• UGI Consumer Bills Lowest in 15+ Years: Natural gas prices for residential customers will drop another 6.7% on Tuesday. This latest decline — the third this year — will cut the average bill for the residential heating customer from $75.84 per month to $70.76. That will be the lowest point in at least 15 years. Measured another way, the new price will be 3% below the record high price of $151.47 a month, set in 2008. The recent slide in retail prices is due to wholesale prices continuing to retreat, thanks to abundant natural gas from the Marcellus Shale region. More than 90% of UGI’s natural gas supply comes from the Marcellus. … “Our customers are benefiting from this locally produced, plentiful and lower cost supply,” said Paul Szykman, UGI’s VP of rates … Utilities are required to pass the cost of the natural gas they purchase directly through to customers without any markup. (Lancaster Online, 11/27/15)
  • Consumers See Lower Utility Rates: Starting Dec. 1, purchased gas cost rates for UGI will decrease, and as a result, so will customers’ bills. … The average residential heating customer’s bill should drop by 11.4%. … Combined with previous gas cost decreases announced in March and June, residential customers will pay about $21 less per month than they did last winter. “More than 90% of UGI’s natural gas supplies now come from Marcellus. Our customers are benefitting from this locally produced, plentiful, and lower cost supply,” [said] UGI’s Paul Szykman. … “This is the seventh year of a trend of moderating prices. Customer bills are about half of what they were at their peak, when the average monthly bill topped $150.” (Citizens Voice, 11/26/15)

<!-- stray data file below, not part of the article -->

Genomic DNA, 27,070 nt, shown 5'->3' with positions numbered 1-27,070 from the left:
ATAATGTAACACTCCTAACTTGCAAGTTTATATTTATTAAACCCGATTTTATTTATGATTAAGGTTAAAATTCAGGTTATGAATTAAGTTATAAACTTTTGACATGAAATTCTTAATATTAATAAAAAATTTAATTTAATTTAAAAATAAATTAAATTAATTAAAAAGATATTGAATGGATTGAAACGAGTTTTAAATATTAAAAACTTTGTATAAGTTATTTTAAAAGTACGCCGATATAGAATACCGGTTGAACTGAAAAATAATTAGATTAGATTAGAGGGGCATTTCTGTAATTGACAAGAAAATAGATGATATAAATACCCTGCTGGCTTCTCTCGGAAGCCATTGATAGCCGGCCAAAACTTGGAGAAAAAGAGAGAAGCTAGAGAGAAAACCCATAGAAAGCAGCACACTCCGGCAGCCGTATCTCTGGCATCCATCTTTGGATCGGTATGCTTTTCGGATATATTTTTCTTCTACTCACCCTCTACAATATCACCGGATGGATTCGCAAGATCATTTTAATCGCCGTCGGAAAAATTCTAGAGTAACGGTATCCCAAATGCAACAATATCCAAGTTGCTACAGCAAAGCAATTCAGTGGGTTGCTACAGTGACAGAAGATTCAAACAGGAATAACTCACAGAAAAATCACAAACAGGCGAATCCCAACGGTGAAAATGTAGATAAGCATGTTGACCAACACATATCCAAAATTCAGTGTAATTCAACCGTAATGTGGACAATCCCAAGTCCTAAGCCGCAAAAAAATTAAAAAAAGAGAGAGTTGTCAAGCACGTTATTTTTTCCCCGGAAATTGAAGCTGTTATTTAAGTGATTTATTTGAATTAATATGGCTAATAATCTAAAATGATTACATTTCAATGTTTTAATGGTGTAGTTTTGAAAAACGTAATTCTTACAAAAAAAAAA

• Marcellus a “Boon to Rate-Payers Pocketbooks”: Gas production in the Marcellus Shale lands in Pa. and nearby states coupled with mild weather through most of 2015 has meant for low natural gas prices in Western Massachusetts despite a lack of pipeline capacity to bring that gas here. … “So definitely the customers see the effect of that,” [Dan Howard, GM at Westfield Gas & Electric] said. “It would be better if the transportation system from the Marcellus was better. But that is what they are trying to do with some of the pipelines.” … Howard said the price of natural gas for Westfield Gas & Electric customers hasn’t been this low in at least 15 years. The average savings for an average user is $6.85 a month. … Columbia Gas of Massachusetts has told its customer that the average residential heating customer will be approximately 25% lower heading into this winter. Berkshire Gas is predicting that costs for this heating season could be approximately 10% lower than last winter. (The Republican, 11/28/15)

Learn more about shale’s game-changing manufacturingenvironmental and consumer benefits on the MSC’s blog. And be sure to follow the MSC on Facebook and Twitter.